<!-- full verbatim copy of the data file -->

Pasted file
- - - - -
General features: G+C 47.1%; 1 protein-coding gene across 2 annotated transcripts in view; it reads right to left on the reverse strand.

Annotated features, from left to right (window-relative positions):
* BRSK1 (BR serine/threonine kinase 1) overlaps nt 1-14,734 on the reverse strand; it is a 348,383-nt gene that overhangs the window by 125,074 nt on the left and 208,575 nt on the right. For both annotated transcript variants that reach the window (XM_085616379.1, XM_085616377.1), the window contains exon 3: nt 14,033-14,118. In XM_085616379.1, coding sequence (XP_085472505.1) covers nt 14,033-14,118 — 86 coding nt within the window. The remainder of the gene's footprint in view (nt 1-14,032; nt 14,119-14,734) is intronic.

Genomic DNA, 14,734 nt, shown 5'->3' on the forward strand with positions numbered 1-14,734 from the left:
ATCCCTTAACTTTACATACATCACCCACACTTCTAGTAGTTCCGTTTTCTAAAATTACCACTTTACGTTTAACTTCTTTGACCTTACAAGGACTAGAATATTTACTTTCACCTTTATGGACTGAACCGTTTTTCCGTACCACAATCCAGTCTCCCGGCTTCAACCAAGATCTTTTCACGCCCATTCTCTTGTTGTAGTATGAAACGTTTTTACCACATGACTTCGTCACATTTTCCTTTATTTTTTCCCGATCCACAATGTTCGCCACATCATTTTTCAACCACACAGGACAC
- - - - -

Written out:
General features: G+C 47.1%; 1 protein-coding gene across 2 annotated transcripts in view; it reads right to left on the reverse strand.

Annotated features, from left to right (window-relative positions):
* BRSK1 (BR serine/threonine kinase 1) overlaps nt 1-14,734 on the reverse strand; it is a 348,383-nt gene that overhangs the window by 125,074 nt on the left and 208,575 nt on the right. For both annotated transcript variants that reach the window (XM_085616379.1, XM_085616377.1), the window contains exon 3: nt 14,033-14,118. In XM_085616379.1, coding sequence (XP_085472505.1) covers nt 14,033-14,118 — 86 coding nt within the window. The remainder of the gene's footprint in view (nt 1-14,032; nt 14,119-14,734) is intronic.

Genomic DNA, 14,734 nt, shown 5'->3' on the forward strand with positions numbered 1-14,734 from the left:
ATCCCTTAACTTTACATACATCACCCACACTTCTAGTAGTTCCGTTTTCTAAAATTACCACTTTACGTTTAACTTCTTTGACCTTACAAGGACTAGAATATTTACTTTCACCTTTATGGACTGAACCGTTTTTCCGTACCACAATCCAGTCTCCCGGCTTCAACCAAGATCTTTTCACGCCCATTCTCTTGTTGTAGTATGAAACGTTTTTACCACATGACTTCGTCACATTTTCCTTTATTTTTTCCCGATCCACAATGTTCGCCACATCATTTTTCAACCACACAGGACAC